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Art Imitating Life: TV Dramas Mirror Addiction in Society

Most drug addiction experts will tell you: the economy does impact addiction rates. As economic stress takes its toll, many people find themselves drinking a bit more alcohol or asking the doctor for anti-anxiety medication or sleeping pills. Some of those people will become addicted. Film and TV often reflect societal trends, and right now addiction is a driving or omnipresent theme in not only reality series such as A&E’s Intervention and Drew Pinsky’s Celebrity Rehab, but in many traditional television dramas.

House has been around for a few years, but could be considered the forerunner of addiction-centered characterization. Hugh Lori plays Dr. House, a brilliant diagnostician with a nasty Vicodin-popping habit. Although the reactions of his co-workers are unrealistic at best and downright absurd at worst (what hospital would allow one of its doctors to obnoxiously rub his addiction in everyone’s face?), the story of his descent into debilitating addiction is compelling. At the end of this past season, House’s hallucinations motivated his best friend to drop him off at a psychiatric hospital.

The latest addition to addiction drama is Nurse Jackie, another hospital-centered series that reflects the growing issue of drug addiction among health care workers. Nurse Jackie is even more centered on addiction as the driving force. The central focus of her life is to obtain pain medication, usually through by lying to and manipulating family, friends, and co-workers.

The show truly captures the lengths to which a prescription drug addict will go to feed the need. She pretends to be single so she can develop a sexual relationship with the hospital pharmacist who slips her pain medication when she complains about her back. She barely conceals her lack of concern for how a new automated medication dispenser will eliminate his job – in her mind that machine is just going to make it so much harder to get her OxyContin and Vicodin. She conceals powdered pain pills in re-sealed sweetener packets. She scrounges in the sink drain with a jerry-rigged, gum-ended stick to find that one last Vicodin she accidentally dropped.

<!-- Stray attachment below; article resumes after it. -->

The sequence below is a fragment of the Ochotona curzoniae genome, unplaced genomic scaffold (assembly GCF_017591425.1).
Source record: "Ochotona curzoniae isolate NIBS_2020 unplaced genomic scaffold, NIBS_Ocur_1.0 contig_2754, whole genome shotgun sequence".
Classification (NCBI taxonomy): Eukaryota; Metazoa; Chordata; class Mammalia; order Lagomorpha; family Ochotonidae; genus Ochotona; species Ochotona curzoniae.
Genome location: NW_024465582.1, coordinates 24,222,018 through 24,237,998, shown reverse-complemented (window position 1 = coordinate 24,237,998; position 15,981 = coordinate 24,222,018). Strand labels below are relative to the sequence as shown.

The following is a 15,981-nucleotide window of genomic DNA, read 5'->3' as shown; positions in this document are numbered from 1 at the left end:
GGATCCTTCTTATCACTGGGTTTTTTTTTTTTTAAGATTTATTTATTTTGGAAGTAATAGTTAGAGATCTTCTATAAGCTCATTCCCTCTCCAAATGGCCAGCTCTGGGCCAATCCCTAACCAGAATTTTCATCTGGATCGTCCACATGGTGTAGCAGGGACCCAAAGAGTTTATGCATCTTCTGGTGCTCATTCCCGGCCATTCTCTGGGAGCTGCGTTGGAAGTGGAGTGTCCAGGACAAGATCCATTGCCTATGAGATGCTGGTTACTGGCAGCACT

Nurse Jackie shows great compassion for her patients, but realizes at one point she almost killed an unconscious patient because of a careless mistake. Compassion only goes so far when you are a drug addict.

Many other TV dramas weave alcoholism and addiction through their story lines. Saving Grace has its fill of alcohol-fuel sexcapades, and even TrueBlood dabbles in addiction to V, the blood of vampires that in the novel makes humans stronger and more attractive but in the HBO series makes them hallucinate and experience euphoric states.

Rescue Me, the New York Fire Department drama starring Dennis Leary as lead character Tommy Gavin, offers a family legacy of alcoholism – father, uncle, son, sister. Tommy Gavin recently decided he is no longer an alcoholic; his heavy drinking was merely a reaction to the stress of 9/11 that set him on a self-destructive path. He makes an awkward speech at an AA meeting one week after receiving his one-year chip for sobriety: they are all a bunch of whiners and he’s going to go drink now. The next week he questions himself and asks a friend, “Do you think I’m an alcoholic?” She punches him and says, “No! You’re a high-functioning alcoholic.” Okay, that settles it.

The HBO drama Weeds follows the story of a marijuana-dealing suburban mom, while Californication shows the unintended consequences of compulsive sexual behavior.

There is no question that addiction has become a prominent theme throughout TV dramas and plays smaller roles in countless other shows, from the drug-addicted Iraq war veteran on Brothers and Sisters to the alcohol-abusing mother on In Plain Site. The persistence of this theme likely reflects some of the stresses and challenges of the real world right now. Certainly alcoholism and drug addiction can be just some of the consequences of a damaged economy where ordinary people suddenly find themselves on the precipice of financial ruin. Addiction is not caused by a bad economy, but severe stress can push someone with addictive tendencies into more abusive drinking or drug use. Addiction is a progressive disease, and stress can kick that progression into high gear.

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